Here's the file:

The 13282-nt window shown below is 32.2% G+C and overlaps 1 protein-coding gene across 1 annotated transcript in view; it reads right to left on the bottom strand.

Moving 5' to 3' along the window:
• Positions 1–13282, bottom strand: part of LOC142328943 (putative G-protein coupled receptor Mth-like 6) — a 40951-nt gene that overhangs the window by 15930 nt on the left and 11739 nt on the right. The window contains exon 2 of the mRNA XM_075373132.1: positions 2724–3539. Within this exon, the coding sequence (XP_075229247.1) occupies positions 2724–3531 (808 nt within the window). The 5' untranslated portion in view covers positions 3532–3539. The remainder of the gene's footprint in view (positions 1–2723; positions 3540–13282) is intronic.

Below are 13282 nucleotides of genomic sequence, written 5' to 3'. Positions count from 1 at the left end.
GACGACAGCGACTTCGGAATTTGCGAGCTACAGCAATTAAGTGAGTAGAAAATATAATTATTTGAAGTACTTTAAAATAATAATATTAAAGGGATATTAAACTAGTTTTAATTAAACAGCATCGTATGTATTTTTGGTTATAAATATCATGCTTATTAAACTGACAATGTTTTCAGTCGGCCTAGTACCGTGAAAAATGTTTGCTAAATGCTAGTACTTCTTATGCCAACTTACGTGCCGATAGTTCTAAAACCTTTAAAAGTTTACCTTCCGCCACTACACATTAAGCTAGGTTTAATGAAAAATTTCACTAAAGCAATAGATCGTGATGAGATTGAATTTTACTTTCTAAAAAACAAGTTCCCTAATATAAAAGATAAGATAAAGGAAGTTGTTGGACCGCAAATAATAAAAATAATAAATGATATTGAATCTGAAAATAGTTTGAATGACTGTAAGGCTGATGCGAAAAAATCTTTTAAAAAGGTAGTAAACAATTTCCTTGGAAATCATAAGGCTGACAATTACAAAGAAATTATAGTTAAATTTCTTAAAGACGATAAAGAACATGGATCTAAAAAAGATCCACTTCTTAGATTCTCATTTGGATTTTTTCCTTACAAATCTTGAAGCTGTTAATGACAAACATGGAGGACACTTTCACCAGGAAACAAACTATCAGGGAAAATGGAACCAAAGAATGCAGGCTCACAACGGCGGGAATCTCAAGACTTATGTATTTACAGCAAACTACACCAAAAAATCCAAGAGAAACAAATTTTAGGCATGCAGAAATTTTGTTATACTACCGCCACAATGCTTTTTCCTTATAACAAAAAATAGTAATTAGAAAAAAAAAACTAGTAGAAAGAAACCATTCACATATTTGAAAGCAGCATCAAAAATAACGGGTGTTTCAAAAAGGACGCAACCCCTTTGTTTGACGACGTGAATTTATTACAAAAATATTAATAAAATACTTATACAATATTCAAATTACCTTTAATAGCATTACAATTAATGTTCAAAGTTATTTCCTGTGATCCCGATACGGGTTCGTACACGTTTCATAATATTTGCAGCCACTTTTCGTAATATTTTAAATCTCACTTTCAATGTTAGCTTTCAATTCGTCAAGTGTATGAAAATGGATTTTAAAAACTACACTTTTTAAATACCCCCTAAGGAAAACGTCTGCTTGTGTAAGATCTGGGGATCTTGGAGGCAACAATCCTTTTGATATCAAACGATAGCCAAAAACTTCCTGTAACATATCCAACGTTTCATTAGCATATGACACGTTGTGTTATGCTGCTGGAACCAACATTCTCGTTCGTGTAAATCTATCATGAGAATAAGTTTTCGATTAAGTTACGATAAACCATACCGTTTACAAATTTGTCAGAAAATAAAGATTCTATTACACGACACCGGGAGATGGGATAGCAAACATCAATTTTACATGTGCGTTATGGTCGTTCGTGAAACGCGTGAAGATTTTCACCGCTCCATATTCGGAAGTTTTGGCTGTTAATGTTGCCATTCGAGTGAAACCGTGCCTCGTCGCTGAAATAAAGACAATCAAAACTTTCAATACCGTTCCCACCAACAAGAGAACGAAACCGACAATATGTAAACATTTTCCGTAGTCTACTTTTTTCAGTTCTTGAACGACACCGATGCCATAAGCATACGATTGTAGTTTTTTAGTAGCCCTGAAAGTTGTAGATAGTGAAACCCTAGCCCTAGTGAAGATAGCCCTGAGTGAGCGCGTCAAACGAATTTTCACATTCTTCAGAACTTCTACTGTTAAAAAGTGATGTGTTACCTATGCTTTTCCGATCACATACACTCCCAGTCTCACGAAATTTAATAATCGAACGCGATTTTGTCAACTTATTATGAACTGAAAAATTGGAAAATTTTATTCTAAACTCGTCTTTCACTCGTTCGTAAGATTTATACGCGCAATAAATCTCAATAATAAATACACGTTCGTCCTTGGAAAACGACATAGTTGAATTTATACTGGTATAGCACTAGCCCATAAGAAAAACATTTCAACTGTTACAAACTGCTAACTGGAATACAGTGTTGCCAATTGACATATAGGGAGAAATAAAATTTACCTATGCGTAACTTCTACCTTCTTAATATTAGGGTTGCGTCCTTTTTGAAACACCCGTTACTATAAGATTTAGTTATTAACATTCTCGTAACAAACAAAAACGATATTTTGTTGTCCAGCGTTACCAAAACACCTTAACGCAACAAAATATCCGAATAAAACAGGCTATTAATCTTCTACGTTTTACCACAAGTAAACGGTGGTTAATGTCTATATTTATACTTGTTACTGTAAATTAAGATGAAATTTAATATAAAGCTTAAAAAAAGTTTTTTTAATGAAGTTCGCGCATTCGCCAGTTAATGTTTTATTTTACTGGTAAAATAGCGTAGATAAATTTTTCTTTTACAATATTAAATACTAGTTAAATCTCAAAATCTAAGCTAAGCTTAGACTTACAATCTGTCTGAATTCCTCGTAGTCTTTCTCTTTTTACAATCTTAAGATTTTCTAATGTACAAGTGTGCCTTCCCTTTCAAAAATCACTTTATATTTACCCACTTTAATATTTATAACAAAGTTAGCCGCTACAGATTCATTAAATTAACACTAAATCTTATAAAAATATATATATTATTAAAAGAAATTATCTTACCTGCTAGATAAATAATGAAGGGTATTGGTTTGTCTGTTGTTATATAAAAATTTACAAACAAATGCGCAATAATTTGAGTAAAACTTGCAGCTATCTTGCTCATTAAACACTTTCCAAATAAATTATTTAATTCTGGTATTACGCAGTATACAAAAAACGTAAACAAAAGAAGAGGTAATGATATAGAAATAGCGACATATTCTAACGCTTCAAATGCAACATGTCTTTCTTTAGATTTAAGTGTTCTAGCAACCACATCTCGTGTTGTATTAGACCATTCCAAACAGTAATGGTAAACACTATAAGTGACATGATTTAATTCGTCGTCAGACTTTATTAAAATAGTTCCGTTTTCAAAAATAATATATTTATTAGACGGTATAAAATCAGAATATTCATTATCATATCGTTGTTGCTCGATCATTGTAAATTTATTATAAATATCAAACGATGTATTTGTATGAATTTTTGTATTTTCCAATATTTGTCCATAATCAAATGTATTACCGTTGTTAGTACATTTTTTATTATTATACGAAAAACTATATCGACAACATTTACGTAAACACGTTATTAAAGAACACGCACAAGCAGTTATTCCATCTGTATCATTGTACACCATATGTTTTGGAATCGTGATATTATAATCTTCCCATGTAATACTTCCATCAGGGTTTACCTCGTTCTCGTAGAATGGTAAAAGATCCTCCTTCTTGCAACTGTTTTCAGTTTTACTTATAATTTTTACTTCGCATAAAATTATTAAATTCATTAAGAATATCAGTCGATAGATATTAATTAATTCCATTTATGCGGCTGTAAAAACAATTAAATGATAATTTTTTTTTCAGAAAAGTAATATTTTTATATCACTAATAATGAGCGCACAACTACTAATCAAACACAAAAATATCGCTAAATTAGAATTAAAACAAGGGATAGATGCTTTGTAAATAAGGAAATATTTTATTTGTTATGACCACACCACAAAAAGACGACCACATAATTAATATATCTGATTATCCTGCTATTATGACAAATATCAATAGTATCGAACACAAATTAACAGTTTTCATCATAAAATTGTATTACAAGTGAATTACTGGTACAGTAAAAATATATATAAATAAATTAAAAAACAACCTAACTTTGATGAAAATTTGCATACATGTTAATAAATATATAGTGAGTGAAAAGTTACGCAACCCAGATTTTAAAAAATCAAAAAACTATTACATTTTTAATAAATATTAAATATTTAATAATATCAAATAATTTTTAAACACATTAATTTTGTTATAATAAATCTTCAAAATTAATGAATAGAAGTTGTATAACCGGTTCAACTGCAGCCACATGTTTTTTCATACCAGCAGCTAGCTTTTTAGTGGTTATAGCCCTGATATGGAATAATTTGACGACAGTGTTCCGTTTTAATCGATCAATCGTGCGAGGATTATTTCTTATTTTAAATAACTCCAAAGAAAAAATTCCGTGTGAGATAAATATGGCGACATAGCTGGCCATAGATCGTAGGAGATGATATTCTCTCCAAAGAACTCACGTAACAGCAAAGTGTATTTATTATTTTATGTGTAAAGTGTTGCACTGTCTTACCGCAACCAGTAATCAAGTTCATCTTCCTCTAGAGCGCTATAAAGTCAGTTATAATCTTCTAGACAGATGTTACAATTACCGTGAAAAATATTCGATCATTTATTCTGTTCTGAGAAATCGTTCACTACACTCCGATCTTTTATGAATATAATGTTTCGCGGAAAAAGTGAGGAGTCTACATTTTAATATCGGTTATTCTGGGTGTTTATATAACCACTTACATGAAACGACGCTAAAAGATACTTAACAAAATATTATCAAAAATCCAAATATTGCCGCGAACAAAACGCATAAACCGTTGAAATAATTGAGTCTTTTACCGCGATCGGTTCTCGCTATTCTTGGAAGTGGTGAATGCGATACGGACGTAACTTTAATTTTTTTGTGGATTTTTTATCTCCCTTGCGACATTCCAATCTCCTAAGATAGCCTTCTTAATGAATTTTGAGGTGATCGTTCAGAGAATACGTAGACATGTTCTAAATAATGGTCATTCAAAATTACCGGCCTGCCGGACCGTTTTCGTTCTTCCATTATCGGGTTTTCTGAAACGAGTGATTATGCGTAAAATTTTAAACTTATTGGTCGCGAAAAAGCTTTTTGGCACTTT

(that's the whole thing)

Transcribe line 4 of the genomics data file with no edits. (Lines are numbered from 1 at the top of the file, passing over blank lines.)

Below are 13282 nucleotides of genomic sequence, written 5' to 3'. Positions count from 1 at the left end.